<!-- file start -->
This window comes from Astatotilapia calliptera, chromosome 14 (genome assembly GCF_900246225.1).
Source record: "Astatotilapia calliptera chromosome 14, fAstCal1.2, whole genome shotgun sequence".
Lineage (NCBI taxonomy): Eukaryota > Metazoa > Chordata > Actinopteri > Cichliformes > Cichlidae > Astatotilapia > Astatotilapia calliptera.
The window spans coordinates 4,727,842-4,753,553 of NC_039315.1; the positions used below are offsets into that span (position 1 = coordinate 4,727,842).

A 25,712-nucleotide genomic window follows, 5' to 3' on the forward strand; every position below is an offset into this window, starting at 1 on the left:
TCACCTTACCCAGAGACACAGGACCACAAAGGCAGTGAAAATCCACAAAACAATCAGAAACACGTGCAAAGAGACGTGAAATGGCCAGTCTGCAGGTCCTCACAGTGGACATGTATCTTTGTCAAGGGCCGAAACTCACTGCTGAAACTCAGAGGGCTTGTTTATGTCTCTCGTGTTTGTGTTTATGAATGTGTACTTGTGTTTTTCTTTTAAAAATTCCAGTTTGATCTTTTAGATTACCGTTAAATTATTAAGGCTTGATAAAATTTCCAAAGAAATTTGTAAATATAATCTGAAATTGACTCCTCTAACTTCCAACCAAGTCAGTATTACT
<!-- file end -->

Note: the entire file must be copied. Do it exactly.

This window comes from Astatotilapia calliptera, chromosome 14 (genome assembly GCF_900246225.1).
Source record: "Astatotilapia calliptera chromosome 14, fAstCal1.2, whole genome shotgun sequence".
Lineage (NCBI taxonomy): Eukaryota > Metazoa > Chordata > Actinopteri > Cichliformes > Cichlidae > Astatotilapia > Astatotilapia calliptera.
The window spans coordinates 4,727,842-4,753,553 of NC_039315.1; the positions used below are offsets into that span (position 1 = coordinate 4,727,842).

A 25,712-nucleotide genomic window follows, 5' to 3' on the forward strand; every position below is an offset into this window, starting at 1 on the left:
TCACCTTACCCAGAGACACAGGACCACAAAGGCAGTGAAAATCCACAAAACAATCAGAAACACGTGCAAAGAGACGTGAAATGGCCAGTCTGCAGGTCCTCACAGTGGACATGTATCTTTGTCAAGGGCCGAAACTCACTGCTGAAACTCAGAGGGCTTGTTTATGTCTCTCGTGTTTGTGTTTATGAATGTGTACTTGTGTTTTTCTTTTAAAAATTCCAGTTTGATCTTTTAGATTACCGTTAAATTATTAAGGCTTGATAAAATTTCCAAAGAAATTTGTAAATATAATCTGAAATTGACTCCTCTAACTTCCAACCAAGTCAGTATTACT